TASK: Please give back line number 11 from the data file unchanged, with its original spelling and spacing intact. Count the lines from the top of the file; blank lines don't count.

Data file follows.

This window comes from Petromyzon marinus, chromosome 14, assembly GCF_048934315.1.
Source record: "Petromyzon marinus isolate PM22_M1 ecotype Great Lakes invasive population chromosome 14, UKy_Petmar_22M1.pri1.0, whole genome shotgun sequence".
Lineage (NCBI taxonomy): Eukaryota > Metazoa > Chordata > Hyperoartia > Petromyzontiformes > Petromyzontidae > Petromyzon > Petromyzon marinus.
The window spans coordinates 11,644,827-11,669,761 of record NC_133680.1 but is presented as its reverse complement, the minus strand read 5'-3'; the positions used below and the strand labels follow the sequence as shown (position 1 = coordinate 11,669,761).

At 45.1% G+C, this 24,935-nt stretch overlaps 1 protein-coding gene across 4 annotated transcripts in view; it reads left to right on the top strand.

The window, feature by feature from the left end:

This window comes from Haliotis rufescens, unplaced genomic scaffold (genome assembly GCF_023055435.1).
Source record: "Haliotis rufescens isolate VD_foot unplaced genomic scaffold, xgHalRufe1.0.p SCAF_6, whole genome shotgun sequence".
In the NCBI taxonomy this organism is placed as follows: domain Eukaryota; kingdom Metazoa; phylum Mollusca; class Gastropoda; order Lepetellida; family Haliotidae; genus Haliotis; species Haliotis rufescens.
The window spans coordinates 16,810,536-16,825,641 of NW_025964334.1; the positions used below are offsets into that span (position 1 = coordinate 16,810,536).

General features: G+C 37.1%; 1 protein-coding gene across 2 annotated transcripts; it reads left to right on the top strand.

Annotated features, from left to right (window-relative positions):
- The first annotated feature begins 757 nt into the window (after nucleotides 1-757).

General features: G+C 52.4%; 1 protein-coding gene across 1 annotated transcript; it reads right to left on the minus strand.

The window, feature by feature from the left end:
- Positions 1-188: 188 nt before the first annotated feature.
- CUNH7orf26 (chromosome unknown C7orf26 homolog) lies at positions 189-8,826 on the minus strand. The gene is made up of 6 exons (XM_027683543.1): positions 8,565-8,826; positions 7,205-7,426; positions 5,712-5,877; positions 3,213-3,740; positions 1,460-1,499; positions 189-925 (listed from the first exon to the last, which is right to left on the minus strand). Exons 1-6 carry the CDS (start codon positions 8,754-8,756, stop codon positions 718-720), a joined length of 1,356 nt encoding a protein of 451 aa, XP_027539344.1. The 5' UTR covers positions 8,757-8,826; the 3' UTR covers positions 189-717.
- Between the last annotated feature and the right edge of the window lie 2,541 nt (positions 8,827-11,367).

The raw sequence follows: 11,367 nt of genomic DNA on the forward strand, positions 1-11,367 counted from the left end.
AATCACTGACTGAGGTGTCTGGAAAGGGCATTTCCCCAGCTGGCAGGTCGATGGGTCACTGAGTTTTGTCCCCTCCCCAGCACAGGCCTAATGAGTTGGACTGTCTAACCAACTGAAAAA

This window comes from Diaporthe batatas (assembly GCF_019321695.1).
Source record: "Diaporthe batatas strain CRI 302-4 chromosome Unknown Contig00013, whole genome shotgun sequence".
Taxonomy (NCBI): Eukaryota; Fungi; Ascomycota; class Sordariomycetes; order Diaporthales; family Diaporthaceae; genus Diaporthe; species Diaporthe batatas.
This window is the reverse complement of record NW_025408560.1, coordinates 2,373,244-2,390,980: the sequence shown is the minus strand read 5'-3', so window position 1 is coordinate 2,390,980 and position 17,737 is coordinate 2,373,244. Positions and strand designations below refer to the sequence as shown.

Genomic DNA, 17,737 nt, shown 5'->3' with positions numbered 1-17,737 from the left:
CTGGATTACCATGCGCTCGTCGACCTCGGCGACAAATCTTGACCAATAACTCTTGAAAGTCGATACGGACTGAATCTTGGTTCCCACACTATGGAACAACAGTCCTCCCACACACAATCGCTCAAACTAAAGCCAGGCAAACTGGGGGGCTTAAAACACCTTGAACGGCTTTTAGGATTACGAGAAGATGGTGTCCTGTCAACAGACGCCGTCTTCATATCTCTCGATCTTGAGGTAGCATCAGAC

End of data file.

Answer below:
General features: G+C 37.1%; 1 protein-coding gene across 2 annotated transcripts; it reads left to right on the top strand.